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LUC - Choosing a Major
Transcript of LUC - Choosing a Major
Some students get concerned if they take a class that does not count for CORE or their major; but almost all students need general electives to graduate.
Do not be afraid to use your general electives to explore majors.
Speak with your advisor about potential majors and he or she can recommend CORE classes to take
Exploring majors through courses
Read and Research:
"Career Exploration" shortcut
Candid Careers (via RamblerLink)
Wetfeet guides (viewable in RamblerLink)
Choosing your major - next steps:
Most employers are interested in
more than curriculum:
strong oral and written communication skills
effective interpersonal skills
the ability to problem solve
time management and organization
How feasible are the major(s) and minor(s) you are considering?
How many credit hours you must take each semester?
How to schedule for study abroad
How to work or do internships abroad
Is summer school is needed?
How many electives you have left to take?
Remaining CORE and school requirements
Internships and/or service learning
How to schedule coursework for MCATS, LSATS, GRE, etc.
Other considerations to discuss with your advisor:
Choosing your major(s) is
The truth about choosing majors
Most college graduates report that work satisfaction is only “indirectly related” to their majors.
choice of major(s) is one:
That allows you to
external needs and your own
Picking your major(s) based on current economic conditions or this year’s list of “hot jobs” is
a good idea.
Major is NOT the key determinant in most career paths
You do not have to choose a career before you choose your major(s)
Careers and available majors have developed separately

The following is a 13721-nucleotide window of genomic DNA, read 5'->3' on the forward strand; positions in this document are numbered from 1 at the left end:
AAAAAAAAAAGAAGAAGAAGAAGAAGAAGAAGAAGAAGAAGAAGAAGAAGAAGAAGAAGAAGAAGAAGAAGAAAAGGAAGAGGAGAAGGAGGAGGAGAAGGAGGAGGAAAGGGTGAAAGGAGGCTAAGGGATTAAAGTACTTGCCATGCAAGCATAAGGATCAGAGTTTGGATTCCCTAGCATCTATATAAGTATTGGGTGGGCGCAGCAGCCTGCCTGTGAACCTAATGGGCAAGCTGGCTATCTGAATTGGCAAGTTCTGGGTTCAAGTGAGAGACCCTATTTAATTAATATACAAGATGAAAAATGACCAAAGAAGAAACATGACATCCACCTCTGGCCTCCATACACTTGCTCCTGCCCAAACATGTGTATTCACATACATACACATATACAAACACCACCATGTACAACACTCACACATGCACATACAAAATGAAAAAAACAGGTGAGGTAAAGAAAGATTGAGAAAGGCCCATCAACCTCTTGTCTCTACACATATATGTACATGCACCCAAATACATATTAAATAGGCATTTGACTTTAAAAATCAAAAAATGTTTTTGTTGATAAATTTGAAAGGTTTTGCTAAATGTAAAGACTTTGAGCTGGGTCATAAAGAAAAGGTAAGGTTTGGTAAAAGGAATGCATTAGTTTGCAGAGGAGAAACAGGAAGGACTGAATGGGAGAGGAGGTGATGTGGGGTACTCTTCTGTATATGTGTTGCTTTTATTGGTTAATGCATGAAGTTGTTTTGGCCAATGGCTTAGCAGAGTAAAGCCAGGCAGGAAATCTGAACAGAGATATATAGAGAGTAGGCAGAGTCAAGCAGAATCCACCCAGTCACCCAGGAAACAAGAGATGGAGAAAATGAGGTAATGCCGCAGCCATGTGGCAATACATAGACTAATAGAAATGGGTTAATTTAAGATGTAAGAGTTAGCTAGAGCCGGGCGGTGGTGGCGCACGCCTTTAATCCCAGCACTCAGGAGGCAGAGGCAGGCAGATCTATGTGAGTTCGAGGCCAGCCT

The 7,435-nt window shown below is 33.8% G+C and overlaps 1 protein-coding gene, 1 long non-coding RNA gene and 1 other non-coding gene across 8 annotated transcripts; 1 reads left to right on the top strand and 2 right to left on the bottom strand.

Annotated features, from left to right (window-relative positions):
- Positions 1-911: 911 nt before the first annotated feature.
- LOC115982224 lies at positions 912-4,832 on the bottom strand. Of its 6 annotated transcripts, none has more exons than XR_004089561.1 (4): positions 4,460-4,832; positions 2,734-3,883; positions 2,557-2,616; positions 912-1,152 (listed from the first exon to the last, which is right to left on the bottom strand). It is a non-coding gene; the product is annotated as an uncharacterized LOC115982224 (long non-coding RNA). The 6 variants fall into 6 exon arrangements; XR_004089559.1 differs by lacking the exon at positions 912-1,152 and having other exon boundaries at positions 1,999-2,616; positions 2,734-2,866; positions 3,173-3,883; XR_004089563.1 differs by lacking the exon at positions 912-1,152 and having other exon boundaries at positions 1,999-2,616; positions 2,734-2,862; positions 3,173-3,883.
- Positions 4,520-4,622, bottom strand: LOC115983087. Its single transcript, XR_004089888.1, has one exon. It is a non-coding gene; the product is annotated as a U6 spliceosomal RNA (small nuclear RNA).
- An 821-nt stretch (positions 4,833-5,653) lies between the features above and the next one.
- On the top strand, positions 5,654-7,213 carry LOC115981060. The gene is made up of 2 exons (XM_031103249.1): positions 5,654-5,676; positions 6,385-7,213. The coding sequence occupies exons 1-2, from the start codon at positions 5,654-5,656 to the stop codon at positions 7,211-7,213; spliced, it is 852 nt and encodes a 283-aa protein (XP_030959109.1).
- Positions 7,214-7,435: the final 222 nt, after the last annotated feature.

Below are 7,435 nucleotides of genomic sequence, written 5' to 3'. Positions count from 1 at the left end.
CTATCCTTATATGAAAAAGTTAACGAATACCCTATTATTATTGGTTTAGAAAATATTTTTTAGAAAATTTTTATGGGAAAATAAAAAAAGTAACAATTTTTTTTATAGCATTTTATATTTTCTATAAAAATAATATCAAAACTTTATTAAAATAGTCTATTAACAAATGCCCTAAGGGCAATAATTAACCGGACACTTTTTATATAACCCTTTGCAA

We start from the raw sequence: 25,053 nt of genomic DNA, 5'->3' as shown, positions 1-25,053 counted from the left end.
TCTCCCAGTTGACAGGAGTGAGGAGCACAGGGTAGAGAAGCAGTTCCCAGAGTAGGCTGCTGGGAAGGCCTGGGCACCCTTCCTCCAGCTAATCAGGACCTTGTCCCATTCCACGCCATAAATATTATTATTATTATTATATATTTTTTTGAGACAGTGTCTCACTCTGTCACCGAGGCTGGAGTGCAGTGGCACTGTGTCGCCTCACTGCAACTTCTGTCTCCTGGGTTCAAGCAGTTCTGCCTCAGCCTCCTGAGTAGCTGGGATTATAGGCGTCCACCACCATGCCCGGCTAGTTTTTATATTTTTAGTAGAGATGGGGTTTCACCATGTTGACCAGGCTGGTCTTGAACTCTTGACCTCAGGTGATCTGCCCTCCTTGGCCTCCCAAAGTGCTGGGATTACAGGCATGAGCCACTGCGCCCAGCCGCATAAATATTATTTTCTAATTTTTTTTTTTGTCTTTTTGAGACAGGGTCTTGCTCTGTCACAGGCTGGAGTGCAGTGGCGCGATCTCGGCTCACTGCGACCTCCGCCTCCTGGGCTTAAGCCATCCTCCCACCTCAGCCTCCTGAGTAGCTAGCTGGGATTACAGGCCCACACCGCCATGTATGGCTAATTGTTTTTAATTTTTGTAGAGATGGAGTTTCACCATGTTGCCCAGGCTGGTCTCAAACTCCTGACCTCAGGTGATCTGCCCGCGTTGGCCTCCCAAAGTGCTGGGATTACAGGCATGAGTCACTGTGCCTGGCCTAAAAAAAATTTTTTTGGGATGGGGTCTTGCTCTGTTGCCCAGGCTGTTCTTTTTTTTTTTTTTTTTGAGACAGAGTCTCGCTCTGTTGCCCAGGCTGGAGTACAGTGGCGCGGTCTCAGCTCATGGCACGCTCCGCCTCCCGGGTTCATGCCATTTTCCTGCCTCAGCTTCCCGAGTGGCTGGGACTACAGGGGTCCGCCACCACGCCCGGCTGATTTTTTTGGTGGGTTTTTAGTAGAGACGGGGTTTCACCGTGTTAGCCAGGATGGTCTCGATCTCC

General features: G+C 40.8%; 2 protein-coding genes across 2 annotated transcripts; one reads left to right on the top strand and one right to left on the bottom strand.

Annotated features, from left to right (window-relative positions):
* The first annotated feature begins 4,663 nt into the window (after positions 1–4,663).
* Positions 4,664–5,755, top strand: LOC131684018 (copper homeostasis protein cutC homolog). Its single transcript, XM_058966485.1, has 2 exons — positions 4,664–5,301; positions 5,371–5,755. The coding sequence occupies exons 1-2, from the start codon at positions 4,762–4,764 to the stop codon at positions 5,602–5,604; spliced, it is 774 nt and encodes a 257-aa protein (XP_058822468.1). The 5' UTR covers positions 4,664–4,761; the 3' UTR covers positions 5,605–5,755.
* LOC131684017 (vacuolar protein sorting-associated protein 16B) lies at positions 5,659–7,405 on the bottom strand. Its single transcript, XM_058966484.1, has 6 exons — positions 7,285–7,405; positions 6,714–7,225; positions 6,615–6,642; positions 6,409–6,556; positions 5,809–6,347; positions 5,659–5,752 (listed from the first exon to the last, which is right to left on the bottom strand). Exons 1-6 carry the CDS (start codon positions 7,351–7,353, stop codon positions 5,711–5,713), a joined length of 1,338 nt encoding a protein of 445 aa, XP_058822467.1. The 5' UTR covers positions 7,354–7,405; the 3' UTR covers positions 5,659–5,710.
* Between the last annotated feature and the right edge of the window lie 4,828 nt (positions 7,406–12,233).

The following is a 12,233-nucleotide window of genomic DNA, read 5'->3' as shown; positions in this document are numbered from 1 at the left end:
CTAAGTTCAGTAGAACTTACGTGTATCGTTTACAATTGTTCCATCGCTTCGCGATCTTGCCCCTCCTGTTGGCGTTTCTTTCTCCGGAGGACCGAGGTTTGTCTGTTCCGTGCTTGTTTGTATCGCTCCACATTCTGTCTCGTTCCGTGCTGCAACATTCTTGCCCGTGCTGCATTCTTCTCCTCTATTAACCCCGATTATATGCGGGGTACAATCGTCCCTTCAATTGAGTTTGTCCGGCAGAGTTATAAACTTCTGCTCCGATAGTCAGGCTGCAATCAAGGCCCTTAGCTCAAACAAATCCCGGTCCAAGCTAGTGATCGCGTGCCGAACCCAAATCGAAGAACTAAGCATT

That said, choosing your major(s) does not mean that everything else falls into place.
Interruptions, changes, and disappointments will likely be part of your experience.
Being open to
and ready to recognize it as a possibility for
CORE, electives, and other opportunities to explore disciplines exist inside and outside of the classroom
A major that is
right for you
can open doors to interesting
Example: departmental internships or research opportunities
A major that is
right for you
can enhance a
that you would like to further develop.
Example: pursuing majors that require strong written communication skills or work analyzing complex sets of data
Majors vs. Minors
Any major(s) can be valuable
as long as you are motivated to find situations that allow you to
what you have learned.
When you were younger, what did you spend countless hours doing, or something you engaged in that made you really happy.
In what situations do you feel most at home or most comfortable? Are you alone or with others? What types of things are you doing?
Ask three people who know you really well: What do you see as my real passion? My calling?
So ponder these questions:
Which ones were your favorites?
Which ones did you do well in?
Can you find a common thread?
How could those classes relate (even abstractly) to career paths?
More things to ponder....
...About courses you take(you might
even consider your HS courses).
Some majors can easily be added as a double major...
Some students believe that because they have an interest in an academic area, they
major in it.
...but sometimes it is easier to take classes that interest you as electives or to do a minor (typically 18-21 credit hours).
REMEMBER: minors are suggested course sequences, not certifications - they often do not have career-relevance outside of your personal goals and interests.
LUC students love
to declare minors!
Your mileage may vary
Majors vary from 30 credit hours to over 80 credit hours.
Sometimes it is harder to add a major with a lot of credit hours after your first year if you have not taken any of the classes yet. For example:
There are alternatives:
Use electives for pre-health requirements
Post-baccalaureate and Master’s programs
Alternative certification programs
Choosing your major(s) should not be done in a vacuum...
...So be prepared to read, research, and
talk to individuals
who can give you helpful advice about next steps.
...Context is everything!
... and you couldn't possibly know everything about potential careers right now, because they are outside of
Use the Professionals:
Career Development Center
Center for Experiential Learning
Talk to Current Majors
Alumni and Others in the Field - people who do the kinds of work you might be interested in
It's okay to take individual courses
that interest you without
declaring a minor.